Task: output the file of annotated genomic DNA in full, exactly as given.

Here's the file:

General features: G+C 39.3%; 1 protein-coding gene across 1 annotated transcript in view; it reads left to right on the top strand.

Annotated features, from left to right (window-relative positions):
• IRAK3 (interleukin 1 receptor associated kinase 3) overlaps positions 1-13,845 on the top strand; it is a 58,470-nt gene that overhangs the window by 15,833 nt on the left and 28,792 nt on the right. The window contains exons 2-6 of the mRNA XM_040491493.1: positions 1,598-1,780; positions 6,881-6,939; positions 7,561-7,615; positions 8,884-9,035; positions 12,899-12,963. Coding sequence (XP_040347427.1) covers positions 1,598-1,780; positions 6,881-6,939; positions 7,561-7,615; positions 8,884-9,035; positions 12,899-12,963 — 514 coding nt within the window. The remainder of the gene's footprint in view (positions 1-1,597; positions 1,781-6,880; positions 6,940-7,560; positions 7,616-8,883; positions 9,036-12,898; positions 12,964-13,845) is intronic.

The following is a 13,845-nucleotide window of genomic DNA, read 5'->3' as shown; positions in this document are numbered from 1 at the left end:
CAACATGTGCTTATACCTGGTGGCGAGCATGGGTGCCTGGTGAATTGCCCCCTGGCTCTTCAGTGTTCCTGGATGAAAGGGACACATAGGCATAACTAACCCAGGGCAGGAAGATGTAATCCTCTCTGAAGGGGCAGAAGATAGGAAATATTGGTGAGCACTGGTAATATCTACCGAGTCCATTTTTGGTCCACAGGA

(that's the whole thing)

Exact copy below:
General features: G+C 39.3%; 1 protein-coding gene across 1 annotated transcript in view; it reads left to right on the top strand.

Annotated features, from left to right (window-relative positions):
• IRAK3 (interleukin 1 receptor associated kinase 3) overlaps positions 1-13,845 on the top strand; it is a 58,470-nt gene that overhangs the window by 15,833 nt on the left and 28,792 nt on the right. The window contains exons 2-6 of the mRNA XM_040491493.1: positions 1,598-1,780; positions 6,881-6,939; positions 7,561-7,615; positions 8,884-9,035; positions 12,899-12,963. Coding sequence (XP_040347427.1) covers positions 1,598-1,780; positions 6,881-6,939; positions 7,561-7,615; positions 8,884-9,035; positions 12,899-12,963 — 514 coding nt within the window. The remainder of the gene's footprint in view (positions 1-1,597; positions 1,781-6,880; positions 6,940-7,560; positions 7,616-8,883; positions 9,036-12,898; positions 12,964-13,845) is intronic.

The following is a 13,845-nucleotide window of genomic DNA, read 5'->3' as shown; positions in this document are numbered from 1 at the left end:
CAACATGTGCTTATACCTGGTGGCGAGCATGGGTGCCTGGTGAATTGCCCCCTGGCTCTTCAGTGTTCCTGGATGAAAGGGACACATAGGCATAACTAACCCAGGGCAGGAAGATGTAATCCTCTCTGAAGGGGCAGAAGATAGGAAATATTGGTGAGCACTGGTAATATCTACCGAGTCCATTTTTGGTCCACAGGA